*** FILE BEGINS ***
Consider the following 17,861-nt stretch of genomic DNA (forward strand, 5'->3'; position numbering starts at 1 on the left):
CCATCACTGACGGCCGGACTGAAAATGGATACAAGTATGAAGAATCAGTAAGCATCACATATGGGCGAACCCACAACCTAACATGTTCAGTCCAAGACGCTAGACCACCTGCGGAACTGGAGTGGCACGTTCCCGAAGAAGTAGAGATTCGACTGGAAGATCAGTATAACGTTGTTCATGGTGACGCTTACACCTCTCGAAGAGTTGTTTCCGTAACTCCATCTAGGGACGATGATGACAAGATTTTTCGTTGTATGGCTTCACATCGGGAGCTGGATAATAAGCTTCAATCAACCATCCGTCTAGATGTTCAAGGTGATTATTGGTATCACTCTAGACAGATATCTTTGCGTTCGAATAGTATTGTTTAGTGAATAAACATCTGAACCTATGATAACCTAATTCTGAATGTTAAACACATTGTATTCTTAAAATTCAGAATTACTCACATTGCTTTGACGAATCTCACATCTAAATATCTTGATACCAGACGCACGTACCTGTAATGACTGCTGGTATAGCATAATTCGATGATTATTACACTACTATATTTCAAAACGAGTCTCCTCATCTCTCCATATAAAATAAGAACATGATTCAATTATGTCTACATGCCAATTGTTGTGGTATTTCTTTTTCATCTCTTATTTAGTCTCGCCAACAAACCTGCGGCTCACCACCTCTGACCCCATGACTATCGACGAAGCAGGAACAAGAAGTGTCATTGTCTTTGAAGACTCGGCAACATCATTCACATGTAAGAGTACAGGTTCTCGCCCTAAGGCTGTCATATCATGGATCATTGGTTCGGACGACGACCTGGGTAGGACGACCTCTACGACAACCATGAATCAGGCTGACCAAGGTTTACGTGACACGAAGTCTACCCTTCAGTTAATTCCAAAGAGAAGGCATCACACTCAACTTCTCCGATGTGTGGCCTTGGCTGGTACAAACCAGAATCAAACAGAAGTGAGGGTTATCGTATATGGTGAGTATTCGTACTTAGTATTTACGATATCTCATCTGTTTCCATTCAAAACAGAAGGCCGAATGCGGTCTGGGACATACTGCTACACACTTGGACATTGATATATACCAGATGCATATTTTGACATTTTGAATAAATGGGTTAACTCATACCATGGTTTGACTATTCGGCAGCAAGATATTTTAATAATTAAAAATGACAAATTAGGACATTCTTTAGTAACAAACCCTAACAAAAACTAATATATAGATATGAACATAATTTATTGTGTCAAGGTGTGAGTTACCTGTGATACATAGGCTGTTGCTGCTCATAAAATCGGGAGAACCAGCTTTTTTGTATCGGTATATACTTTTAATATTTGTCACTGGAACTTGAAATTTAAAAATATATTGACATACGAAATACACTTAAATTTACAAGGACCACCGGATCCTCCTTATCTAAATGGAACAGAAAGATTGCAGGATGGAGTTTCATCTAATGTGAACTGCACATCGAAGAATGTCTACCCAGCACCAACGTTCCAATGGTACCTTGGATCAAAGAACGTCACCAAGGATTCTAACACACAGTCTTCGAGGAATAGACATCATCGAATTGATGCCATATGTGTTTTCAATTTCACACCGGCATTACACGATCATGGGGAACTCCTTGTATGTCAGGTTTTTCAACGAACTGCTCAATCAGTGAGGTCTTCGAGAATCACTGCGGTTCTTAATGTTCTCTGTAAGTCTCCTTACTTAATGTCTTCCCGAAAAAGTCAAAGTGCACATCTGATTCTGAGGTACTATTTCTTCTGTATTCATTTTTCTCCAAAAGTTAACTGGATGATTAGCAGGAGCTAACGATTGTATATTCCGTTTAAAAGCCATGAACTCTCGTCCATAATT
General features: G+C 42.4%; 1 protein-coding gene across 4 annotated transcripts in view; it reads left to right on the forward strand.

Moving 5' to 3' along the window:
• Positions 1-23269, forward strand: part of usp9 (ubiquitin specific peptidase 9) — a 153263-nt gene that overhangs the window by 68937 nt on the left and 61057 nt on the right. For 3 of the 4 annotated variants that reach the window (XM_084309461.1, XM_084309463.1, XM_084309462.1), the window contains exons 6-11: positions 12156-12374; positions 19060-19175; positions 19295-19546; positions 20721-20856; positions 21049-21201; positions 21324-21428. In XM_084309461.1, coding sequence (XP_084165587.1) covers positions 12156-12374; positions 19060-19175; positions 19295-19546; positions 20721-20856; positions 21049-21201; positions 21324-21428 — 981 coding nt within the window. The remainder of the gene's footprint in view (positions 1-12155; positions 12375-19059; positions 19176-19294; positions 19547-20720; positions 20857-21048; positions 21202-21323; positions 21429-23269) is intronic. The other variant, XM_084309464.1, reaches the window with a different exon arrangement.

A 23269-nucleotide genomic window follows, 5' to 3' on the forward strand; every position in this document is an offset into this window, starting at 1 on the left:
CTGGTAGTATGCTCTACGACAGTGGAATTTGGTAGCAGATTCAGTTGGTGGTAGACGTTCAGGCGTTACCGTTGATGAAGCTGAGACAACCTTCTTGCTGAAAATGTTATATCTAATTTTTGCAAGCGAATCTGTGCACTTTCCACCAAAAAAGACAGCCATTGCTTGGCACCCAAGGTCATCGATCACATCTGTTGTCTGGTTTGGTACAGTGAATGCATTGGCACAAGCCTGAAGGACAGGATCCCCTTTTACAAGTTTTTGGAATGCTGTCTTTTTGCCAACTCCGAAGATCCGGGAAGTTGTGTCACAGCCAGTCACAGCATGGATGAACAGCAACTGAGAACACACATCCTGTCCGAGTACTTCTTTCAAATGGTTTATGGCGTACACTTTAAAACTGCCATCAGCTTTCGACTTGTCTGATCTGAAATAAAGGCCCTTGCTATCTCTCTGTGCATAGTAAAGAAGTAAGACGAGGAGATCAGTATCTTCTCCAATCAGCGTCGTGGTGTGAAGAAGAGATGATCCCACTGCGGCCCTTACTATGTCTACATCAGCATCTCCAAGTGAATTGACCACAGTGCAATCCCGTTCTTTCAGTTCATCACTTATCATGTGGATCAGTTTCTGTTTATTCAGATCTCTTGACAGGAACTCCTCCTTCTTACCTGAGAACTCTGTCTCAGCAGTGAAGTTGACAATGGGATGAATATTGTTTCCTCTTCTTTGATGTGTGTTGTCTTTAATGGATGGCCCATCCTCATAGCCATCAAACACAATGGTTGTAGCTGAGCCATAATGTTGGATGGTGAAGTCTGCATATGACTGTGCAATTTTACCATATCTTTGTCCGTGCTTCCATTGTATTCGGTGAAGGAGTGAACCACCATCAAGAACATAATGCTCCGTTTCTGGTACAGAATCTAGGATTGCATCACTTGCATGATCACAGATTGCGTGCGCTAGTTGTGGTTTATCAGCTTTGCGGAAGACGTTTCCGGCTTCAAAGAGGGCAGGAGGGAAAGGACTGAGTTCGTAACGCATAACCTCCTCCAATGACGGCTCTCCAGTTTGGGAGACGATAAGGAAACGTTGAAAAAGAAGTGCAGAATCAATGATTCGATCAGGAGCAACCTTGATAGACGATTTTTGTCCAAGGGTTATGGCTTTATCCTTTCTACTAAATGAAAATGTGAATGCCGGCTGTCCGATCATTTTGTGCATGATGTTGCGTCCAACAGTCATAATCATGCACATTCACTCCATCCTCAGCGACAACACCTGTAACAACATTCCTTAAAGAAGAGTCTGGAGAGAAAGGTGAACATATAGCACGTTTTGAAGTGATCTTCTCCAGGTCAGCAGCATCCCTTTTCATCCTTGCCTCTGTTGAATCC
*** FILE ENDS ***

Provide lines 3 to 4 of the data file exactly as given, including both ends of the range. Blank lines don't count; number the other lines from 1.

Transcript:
General features: G+C 42.4%; 1 protein-coding gene across 4 annotated transcripts in view; it reads left to right on the forward strand.

Moving 5' to 3' along the window: